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Copper’s Future: Powering Sustainability, Fueling Growth

Africa's Role in Copper's Green Revolution Unveiled

by Adenike Adeodun

Copper stands at the forefront of the global transition towards sustainable energy, acting as a cornerstone for the green revolution. Its conductive properties, pivotal for harnessing and distributing renewable energy, place copper in a critical position amidst evolving ESG (Environmental, Social, and Governance) considerations and supply chain dynamics. Tarren Bolton delves into insights from Dorcas Nhlapo, a Senior Audit Manager at BDO South Africa, to explore the future paths and challenges that lie ahead for the copper industry, especially within the African context.

The importance of copper in the mining sector has been significantly highlighted in recent reports, with a major focus on critical minerals. According to the 2023 PwC Mine Report, copper transactions dominated the mining deals, reflecting a robust growth forecast for the metal. This burgeoning demand, driven by the global push for a low-carbon economy, positions copper comparably to oil in terms of strategic value. However, this comparison also surfaces concerns regarding the sustainability of copper production, especially under the looming shadow of a potential supply shortfall.

Nhlapo emphasizes the necessity for a balanced approach that doesn’t sacrifice responsible production for market dominance. This entails fostering dialogues among stakeholders, enhancing supply chain transparency, and implementing certification programs to promote environmentally and socially responsible practices. Furthermore, she underscores the importance of including local communities in decision-making processes and ensuring regulatory frameworks are strengthened to uphold ESG principles.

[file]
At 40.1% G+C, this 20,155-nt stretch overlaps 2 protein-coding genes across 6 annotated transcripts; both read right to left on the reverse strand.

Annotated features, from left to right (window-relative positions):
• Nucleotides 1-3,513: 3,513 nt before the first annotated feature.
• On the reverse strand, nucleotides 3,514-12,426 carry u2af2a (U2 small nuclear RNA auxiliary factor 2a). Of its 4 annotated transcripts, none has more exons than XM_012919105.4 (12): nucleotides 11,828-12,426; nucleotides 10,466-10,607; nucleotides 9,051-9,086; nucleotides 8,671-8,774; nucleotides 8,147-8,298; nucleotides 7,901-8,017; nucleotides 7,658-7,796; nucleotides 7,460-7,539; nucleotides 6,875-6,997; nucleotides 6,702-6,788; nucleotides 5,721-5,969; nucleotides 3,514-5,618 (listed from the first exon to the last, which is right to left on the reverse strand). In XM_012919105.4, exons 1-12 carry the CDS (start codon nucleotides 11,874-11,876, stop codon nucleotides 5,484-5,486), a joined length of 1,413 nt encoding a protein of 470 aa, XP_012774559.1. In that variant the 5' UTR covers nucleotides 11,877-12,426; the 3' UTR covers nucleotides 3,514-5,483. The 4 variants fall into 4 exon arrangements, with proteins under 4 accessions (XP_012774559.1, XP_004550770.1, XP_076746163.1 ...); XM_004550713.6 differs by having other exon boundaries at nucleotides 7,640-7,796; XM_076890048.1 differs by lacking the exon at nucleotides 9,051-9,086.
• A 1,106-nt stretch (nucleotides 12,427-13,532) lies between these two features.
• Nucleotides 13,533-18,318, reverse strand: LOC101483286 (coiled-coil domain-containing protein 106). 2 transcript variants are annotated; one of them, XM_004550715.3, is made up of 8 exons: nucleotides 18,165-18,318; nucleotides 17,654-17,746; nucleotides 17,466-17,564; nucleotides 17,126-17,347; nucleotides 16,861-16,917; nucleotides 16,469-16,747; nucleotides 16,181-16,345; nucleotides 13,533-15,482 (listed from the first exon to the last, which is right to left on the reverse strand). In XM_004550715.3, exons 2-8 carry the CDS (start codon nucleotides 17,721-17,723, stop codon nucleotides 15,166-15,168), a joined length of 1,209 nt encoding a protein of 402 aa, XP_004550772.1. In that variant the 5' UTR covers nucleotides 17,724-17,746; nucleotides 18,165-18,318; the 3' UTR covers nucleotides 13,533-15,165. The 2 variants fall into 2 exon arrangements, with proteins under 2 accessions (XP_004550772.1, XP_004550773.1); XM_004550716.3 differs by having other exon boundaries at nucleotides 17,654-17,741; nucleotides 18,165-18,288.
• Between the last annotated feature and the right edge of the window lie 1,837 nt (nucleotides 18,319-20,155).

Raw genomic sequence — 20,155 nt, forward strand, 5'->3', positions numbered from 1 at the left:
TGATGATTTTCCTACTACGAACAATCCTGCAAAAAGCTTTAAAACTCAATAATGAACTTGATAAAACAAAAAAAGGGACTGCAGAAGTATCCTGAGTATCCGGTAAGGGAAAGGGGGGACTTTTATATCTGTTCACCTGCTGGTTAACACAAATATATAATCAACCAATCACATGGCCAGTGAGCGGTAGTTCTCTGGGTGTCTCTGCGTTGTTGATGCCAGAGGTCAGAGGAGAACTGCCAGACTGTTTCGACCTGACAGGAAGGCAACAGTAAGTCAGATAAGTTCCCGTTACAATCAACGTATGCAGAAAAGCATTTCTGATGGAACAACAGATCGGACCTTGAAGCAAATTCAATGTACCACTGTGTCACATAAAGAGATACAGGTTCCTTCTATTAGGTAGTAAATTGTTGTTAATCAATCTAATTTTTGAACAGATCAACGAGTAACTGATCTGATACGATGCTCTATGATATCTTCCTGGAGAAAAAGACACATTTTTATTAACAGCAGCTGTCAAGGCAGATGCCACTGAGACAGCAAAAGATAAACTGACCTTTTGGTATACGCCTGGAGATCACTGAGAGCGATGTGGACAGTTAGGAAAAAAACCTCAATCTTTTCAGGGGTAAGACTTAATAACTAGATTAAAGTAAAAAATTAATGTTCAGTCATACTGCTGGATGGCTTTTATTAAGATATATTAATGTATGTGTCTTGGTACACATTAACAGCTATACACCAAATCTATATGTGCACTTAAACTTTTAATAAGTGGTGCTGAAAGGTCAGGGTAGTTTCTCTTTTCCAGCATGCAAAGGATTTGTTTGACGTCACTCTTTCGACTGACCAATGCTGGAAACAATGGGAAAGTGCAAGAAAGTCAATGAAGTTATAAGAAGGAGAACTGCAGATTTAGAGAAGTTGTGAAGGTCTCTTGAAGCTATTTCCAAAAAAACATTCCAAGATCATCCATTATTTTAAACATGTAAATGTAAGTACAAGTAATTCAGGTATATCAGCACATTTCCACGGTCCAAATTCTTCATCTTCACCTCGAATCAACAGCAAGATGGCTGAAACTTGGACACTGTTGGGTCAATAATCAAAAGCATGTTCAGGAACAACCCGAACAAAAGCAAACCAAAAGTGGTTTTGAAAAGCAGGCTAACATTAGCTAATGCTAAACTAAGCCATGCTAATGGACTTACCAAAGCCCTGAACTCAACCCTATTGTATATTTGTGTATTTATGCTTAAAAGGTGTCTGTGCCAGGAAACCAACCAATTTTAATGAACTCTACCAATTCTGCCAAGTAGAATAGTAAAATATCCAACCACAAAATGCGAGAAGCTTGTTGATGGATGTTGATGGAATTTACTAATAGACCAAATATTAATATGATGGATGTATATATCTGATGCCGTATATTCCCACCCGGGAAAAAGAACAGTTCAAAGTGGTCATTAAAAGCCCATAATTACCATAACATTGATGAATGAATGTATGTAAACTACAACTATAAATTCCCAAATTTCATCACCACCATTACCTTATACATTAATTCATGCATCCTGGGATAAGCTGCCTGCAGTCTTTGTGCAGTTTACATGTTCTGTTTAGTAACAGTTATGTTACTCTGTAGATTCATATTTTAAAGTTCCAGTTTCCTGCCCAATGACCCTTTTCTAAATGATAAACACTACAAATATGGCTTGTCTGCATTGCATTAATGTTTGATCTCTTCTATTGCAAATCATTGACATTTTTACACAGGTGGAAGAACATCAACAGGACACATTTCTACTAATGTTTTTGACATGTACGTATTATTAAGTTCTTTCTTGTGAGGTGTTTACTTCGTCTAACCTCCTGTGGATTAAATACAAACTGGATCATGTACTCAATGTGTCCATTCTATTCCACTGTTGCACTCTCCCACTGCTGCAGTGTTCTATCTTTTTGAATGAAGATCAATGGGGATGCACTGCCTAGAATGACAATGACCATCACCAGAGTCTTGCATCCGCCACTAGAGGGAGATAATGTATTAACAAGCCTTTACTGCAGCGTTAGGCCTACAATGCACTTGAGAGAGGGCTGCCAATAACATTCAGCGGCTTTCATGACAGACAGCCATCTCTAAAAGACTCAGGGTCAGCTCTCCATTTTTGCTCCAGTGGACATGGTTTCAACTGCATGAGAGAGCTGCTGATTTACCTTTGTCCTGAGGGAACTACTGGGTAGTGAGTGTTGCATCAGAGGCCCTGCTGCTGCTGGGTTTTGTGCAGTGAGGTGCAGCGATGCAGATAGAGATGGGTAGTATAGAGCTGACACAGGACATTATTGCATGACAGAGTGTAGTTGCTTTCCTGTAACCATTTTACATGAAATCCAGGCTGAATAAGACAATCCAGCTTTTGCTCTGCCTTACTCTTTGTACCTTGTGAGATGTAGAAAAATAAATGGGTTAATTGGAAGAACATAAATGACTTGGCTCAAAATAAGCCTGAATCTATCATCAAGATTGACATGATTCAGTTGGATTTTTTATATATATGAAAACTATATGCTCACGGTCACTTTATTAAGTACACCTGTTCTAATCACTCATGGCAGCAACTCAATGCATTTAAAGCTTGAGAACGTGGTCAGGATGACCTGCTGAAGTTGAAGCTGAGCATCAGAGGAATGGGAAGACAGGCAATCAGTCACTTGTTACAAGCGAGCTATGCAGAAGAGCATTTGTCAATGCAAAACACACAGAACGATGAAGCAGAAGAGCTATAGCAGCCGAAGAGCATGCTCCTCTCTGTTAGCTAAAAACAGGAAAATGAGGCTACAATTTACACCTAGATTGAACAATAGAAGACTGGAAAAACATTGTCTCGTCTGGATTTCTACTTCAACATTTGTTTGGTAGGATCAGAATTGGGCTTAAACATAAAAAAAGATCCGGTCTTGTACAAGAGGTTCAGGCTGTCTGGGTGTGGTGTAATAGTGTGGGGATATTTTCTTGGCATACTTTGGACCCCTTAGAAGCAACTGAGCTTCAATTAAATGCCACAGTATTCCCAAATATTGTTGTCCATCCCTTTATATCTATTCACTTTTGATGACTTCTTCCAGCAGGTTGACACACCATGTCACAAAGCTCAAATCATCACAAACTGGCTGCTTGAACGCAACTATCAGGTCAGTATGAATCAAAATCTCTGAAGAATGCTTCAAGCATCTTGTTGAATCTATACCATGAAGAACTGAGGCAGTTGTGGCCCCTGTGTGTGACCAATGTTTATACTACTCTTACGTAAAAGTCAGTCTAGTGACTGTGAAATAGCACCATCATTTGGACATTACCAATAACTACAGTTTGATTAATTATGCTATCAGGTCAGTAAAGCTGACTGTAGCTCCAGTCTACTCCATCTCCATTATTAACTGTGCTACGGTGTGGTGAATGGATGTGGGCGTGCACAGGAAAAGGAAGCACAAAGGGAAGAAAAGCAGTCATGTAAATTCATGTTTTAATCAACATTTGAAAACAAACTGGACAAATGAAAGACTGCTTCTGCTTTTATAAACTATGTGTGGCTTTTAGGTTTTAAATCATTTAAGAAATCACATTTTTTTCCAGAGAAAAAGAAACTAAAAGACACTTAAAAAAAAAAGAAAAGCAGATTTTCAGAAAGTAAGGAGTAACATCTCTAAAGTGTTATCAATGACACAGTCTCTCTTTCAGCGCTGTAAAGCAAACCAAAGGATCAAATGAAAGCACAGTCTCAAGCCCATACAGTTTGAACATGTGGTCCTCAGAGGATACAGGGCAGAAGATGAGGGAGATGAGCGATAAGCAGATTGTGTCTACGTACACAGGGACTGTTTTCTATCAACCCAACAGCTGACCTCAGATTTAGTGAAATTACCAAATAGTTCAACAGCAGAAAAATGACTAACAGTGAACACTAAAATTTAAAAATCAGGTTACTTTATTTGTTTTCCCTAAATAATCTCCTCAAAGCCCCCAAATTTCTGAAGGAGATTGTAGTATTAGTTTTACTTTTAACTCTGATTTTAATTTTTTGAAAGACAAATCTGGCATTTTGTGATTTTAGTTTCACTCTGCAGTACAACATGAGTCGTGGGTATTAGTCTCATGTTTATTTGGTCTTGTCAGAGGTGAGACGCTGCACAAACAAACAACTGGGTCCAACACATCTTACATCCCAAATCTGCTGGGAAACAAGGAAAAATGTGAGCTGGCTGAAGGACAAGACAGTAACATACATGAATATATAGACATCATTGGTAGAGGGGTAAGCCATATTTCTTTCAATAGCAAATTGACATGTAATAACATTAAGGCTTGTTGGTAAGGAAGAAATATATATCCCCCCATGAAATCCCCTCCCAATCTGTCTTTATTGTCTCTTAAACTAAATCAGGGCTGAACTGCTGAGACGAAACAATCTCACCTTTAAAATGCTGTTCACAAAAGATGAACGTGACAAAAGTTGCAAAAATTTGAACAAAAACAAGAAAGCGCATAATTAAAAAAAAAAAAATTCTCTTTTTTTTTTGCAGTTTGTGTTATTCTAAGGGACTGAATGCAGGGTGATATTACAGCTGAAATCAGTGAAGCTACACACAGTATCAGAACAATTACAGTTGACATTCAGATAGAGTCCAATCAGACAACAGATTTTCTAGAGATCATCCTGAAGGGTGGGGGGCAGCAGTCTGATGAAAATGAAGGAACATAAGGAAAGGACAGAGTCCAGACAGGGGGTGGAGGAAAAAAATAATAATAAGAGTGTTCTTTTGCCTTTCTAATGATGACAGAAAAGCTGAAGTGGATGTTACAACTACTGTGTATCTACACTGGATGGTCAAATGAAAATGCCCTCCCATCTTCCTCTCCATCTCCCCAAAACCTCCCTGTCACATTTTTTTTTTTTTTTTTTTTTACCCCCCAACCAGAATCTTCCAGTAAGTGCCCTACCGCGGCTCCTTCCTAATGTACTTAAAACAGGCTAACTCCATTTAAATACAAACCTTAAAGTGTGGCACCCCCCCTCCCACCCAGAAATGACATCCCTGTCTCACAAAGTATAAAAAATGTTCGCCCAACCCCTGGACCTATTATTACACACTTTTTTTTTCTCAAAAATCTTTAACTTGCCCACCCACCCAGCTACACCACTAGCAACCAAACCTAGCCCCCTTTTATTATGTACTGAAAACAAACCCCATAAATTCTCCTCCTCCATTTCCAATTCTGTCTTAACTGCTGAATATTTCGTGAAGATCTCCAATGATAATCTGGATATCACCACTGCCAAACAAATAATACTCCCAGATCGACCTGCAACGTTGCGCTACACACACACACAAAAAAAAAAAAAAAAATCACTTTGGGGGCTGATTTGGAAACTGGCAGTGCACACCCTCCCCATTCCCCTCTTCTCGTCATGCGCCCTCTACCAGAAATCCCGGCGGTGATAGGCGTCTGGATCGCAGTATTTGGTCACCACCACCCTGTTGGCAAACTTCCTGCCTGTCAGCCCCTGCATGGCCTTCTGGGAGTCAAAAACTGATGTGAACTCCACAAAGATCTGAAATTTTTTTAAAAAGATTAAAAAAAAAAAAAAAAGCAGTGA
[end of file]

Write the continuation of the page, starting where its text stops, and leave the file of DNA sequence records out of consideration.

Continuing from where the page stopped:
The challenges of global copper supply are manifold, with significant implications for major producers and consumers alike. Geopolitical tensions, regulatory discrepancies, and environmental impacts complicate the copper supply chain, calling for collaborative efforts across the industry to mitigate greenhouse gas emissions and comply with sustainability standards. Nhlapo suggests increasing transparency in reporting direct and indirect emissions and leveraging technology and service providers to address these challenges.

Africa’s potential role in the copper market is both significant and yet underrealized. Despite housing key copper-producing countries like Zambia and South Africa, the continent has remained at the margins of the global supply chain. Addressing this requires tackling inherent challenges such as political instability, regulatory uncertainties, and infrastructural deficits. Nhlapo advocates for increased investment in infrastructure, research, and exploration to unlock Africa’s copper potential. She also calls for the continent to enhance its smelting and refining capabilities, thereby adding value to its copper resources and fostering economic growth.

In conclusion, copper’s journey towards sustaining the world’s energy future is fraught with challenges yet brimming with opportunities, especially for Africa. Strategic planning, collaborative efforts, and a steadfast commitment to ESG principles are crucial for navigating the evolving landscape of copper production. By addressing supply chain vulnerabilities, environmental impacts, and infrastructural needs, the copper industry can engrave a legacy of sustainability and prosperity for the world.


Source: Mining Review

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